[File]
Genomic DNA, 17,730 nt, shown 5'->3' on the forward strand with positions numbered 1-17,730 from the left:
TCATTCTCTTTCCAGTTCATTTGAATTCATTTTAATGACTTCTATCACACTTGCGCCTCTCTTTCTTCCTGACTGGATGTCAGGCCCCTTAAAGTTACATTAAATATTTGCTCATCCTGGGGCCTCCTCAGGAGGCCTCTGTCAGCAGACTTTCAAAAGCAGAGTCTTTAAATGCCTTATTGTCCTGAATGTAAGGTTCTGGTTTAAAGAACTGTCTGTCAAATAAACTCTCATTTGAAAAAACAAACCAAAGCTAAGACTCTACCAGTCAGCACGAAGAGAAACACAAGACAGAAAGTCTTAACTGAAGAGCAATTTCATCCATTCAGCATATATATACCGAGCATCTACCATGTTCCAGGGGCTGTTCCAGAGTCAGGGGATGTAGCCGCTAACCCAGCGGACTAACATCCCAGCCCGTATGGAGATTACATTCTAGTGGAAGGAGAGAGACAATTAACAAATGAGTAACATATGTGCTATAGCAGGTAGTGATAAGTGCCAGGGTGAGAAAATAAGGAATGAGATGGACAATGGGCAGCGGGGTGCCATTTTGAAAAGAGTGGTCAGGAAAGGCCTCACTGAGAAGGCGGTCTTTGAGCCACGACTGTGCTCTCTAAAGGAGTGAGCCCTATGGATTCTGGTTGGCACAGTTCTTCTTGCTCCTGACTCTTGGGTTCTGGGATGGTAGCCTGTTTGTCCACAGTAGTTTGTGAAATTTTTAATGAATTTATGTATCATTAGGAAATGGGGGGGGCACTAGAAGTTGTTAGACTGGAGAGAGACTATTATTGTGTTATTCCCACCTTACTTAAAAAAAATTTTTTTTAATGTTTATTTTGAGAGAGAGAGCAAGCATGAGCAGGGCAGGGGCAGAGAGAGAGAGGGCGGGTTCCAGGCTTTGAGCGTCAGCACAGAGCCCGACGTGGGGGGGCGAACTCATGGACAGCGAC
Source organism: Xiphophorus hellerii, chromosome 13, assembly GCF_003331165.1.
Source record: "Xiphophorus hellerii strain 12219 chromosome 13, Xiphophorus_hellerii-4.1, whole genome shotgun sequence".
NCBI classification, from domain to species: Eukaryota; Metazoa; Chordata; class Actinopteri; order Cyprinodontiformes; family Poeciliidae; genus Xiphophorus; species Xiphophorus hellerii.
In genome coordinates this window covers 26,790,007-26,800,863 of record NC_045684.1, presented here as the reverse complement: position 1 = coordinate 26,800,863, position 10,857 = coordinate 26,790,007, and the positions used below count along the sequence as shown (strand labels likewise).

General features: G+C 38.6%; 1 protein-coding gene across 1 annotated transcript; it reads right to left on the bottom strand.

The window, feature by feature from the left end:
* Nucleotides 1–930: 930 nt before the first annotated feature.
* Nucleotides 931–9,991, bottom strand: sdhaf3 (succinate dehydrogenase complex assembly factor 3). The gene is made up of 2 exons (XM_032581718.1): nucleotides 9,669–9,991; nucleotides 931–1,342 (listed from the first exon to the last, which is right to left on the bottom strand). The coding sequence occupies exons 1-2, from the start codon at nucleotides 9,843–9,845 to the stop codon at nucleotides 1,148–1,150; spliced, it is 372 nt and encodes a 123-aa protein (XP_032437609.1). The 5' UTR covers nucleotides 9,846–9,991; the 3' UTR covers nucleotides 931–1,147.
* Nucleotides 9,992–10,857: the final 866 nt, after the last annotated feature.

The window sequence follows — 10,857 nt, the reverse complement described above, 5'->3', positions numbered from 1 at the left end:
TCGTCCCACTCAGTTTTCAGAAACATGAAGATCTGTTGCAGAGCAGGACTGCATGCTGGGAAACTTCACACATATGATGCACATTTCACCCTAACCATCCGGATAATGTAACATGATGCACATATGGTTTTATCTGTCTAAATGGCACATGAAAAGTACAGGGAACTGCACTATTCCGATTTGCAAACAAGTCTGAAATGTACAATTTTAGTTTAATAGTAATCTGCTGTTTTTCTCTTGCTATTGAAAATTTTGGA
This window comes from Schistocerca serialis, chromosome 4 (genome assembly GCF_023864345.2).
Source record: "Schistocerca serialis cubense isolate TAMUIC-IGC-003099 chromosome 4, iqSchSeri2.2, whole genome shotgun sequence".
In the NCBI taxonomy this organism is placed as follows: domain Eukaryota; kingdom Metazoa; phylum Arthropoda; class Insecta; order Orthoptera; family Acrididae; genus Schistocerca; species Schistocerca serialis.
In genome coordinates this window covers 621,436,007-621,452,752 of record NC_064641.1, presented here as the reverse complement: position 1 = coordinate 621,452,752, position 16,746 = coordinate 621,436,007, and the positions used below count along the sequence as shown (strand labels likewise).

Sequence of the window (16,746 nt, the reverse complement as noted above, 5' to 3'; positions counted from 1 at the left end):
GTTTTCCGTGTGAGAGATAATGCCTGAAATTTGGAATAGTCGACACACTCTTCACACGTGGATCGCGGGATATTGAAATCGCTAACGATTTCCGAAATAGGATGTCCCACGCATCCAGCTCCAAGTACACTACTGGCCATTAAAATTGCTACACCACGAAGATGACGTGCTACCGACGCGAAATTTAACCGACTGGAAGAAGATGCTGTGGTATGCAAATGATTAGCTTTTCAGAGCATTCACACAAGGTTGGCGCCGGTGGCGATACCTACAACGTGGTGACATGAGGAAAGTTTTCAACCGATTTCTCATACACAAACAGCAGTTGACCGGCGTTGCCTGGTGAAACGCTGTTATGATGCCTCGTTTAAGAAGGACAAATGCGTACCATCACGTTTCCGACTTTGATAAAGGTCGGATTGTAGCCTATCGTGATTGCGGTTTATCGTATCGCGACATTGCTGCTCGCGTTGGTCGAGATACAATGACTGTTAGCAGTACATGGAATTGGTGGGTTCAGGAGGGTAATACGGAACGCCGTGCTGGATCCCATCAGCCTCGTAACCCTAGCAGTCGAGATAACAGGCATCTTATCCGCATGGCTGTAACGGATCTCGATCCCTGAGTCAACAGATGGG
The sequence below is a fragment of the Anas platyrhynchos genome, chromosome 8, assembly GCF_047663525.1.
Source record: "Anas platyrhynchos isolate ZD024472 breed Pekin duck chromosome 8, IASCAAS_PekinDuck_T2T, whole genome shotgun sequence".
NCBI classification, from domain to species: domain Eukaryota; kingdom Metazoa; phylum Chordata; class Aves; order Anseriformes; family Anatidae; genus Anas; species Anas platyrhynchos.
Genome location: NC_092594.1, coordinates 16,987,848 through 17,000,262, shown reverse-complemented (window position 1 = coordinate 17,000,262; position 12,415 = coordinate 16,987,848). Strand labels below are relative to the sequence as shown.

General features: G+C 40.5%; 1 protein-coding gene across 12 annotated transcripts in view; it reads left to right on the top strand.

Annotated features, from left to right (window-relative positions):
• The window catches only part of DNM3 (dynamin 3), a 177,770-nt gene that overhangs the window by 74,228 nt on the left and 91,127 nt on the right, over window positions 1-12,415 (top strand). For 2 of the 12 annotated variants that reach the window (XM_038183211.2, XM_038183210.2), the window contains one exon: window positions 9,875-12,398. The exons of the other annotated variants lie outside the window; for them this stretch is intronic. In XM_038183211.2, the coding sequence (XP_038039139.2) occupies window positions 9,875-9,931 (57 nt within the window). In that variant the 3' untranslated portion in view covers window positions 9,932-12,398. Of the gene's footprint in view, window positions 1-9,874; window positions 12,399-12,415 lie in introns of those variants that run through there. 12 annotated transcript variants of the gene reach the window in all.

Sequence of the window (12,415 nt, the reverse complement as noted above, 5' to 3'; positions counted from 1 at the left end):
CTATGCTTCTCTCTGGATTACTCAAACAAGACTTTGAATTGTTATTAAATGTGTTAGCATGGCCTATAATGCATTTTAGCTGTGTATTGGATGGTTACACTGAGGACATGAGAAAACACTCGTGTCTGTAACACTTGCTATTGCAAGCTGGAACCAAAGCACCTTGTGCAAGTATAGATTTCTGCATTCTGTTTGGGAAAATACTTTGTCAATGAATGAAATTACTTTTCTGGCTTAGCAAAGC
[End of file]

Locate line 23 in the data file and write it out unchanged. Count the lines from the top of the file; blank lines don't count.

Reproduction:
Genome location: NC_092594.1, coordinates 16,987,848 through 17,000,262, shown reverse-complemented (window position 1 = coordinate 17,000,262; position 12,415 = coordinate 16,987,848). Strand labels below are relative to the sequence as shown.